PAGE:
We use primary human EC from four vascular beds to examine nestin spatial profiles under static and flow culture, and demonstrate an unexpected role for nestin in the inhibition of EC proliferation. Correspondingly, we show reduced nestin expression in atherosclerotic plaque neovessels. Transcripts per kilobase million TPM values were calculated for 22, mapped protein-coding genes. Correlations were observed between NES and test transcripts corr. The most significant over-represented groups were related to vascular or EC function Fig.

S1A—F , in this replication dataset. This analysis indicated that NES transcript expression is enriched in EC across organs, and we used protein profiling to confirm that nestin protein was specifically expressed in the EC compartment of the human adult cerebral cortex, adrenal gland, thyroid, skeletal muscle, lung, tonsil, spleen, pancreas, salivary gland, esophagus, stomach, duodenum, colon, urinary bladder, adipose, placenta, ovary, testis and prostate Fig.

Nestin was also expressed in EC of the heart, kidney, and breast, although in these tissues, consistent with previous reports 32 — 34 , non-EC expression was observed in cardiomyocytes, renal glomeruli, and myoepithelial cells, respectively Fig. Nestin is a pan-EC enriched protein in the human adult.

RNA-seq data from individual samples from 37 different human tissues were used to generate Spearman pair wise correlation values between NES transcript expression and transcripts for all other mapped protein coding genes. Correlation values and corresponding p-values are shown in the top left and bottom right of each scatter plot, respectively.

Human tissue sections from D cerebral cortex, adrenal gland, thyroid, skeletal muscle, lung, tonsil, spleen, gallbladder, pancreas, salivary gland, esophagus, stomach, duodenum, colon, urinary bladder, adipose, placenta, ovary, testis, prostate and E heart, kidney and breast were stained for protein encoded by NES.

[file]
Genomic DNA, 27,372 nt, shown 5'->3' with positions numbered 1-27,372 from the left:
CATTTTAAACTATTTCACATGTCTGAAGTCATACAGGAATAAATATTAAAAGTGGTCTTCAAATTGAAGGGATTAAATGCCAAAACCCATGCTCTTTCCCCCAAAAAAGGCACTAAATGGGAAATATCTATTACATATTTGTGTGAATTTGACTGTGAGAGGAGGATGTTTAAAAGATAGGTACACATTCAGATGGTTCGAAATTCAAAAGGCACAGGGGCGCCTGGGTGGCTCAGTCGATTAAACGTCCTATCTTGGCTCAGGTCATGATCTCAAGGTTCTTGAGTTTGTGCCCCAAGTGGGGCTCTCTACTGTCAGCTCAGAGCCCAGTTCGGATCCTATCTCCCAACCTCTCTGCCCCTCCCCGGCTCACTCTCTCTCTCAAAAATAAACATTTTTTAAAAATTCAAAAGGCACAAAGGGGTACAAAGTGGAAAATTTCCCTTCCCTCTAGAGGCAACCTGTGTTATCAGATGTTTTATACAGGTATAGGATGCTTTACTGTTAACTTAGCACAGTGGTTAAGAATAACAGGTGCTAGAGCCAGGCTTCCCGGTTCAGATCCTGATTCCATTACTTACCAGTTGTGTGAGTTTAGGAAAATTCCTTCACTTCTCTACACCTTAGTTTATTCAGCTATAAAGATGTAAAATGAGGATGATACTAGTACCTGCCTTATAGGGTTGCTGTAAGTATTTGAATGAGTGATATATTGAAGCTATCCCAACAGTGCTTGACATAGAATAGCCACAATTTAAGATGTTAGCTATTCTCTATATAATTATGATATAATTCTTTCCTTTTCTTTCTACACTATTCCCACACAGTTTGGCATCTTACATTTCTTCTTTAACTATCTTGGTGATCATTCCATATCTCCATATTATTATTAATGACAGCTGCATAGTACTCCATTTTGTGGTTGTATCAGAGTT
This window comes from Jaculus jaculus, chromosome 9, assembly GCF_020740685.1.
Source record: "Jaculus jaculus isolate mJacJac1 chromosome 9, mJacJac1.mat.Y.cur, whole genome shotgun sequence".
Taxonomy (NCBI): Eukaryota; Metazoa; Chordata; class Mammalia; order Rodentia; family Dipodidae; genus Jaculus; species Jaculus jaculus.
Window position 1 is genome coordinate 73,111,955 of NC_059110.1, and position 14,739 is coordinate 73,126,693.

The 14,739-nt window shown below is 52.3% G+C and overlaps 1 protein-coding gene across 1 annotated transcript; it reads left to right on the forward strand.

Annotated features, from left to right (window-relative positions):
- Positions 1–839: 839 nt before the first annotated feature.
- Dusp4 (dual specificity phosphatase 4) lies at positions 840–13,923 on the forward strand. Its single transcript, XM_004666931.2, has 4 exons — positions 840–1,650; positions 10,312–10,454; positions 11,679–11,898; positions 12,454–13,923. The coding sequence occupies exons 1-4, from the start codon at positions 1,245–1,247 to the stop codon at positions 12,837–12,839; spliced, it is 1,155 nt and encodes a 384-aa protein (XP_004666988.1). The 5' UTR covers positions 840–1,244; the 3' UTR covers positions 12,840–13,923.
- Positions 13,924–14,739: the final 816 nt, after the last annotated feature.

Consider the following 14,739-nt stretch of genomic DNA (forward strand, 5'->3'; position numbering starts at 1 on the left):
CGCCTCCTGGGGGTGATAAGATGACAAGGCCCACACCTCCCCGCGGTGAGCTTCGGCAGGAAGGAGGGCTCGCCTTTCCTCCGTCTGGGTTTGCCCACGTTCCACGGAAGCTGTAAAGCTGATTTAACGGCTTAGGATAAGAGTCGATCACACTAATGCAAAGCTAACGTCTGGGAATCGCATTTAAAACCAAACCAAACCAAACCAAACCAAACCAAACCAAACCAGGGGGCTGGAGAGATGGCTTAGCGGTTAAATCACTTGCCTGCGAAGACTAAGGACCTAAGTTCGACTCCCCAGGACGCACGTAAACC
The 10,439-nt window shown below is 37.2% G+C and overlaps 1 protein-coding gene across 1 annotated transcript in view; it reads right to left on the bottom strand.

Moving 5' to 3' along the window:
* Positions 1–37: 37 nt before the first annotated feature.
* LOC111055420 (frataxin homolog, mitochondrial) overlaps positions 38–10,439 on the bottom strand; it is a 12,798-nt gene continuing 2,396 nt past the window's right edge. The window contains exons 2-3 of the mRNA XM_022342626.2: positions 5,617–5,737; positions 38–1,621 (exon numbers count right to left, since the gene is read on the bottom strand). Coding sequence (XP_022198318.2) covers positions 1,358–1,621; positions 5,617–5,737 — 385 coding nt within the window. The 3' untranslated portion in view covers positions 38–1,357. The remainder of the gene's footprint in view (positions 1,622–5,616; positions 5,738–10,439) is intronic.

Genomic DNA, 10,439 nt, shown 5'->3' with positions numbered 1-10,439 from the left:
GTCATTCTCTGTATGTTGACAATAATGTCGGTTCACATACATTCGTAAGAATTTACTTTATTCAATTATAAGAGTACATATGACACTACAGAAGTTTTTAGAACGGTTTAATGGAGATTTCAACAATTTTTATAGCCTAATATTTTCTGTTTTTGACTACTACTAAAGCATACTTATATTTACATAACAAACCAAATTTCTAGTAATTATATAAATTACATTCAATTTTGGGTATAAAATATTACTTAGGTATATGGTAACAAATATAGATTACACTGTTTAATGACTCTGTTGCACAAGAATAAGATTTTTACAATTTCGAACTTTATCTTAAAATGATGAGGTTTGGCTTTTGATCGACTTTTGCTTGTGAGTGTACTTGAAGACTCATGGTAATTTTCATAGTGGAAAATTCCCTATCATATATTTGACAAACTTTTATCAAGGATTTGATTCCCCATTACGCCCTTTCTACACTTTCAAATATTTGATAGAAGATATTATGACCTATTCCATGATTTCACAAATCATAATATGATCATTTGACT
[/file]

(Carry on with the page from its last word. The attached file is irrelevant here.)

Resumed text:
See also Supplemental Fig. The vast majority of the adult human vasculature is quiescent 35 , but as nestin expression is currently considered largely restricted to progenitor or proliferating cells, we investigated the proliferative status of nestin-positive EC.

As nestin was expressed in the EC of all these tissues, its expression is therefore not dependent on proliferative status. Nestin expression is not restricted to proliferating EC. Nestin has been described as a specific marker for vessels in various tumour types 22 , 39 , 40 , with prognostic potential 25 , 41 — Here, we used transcriptomic and protein profiling of five tumour types to determine if EC nestin expression is modified in malignant tissue, and to determine its value as a prognostic marker for survival.

Protein profiling and survival analysis was performed as part of our HPA pathology atlas NES expression was associated with poor outcome in renal cancer Fig. Nestin expression is not specific to tumour EC. Protein profiling confirmed increased nestin staining in GBM, compared to normal brain, but this expression was not restricted to EC. Taken together, these data show that nestin is a marker of EC in both normal and tumour tissues with the exception of GBM , and thus is not specifically expressed by tumour-associated EC.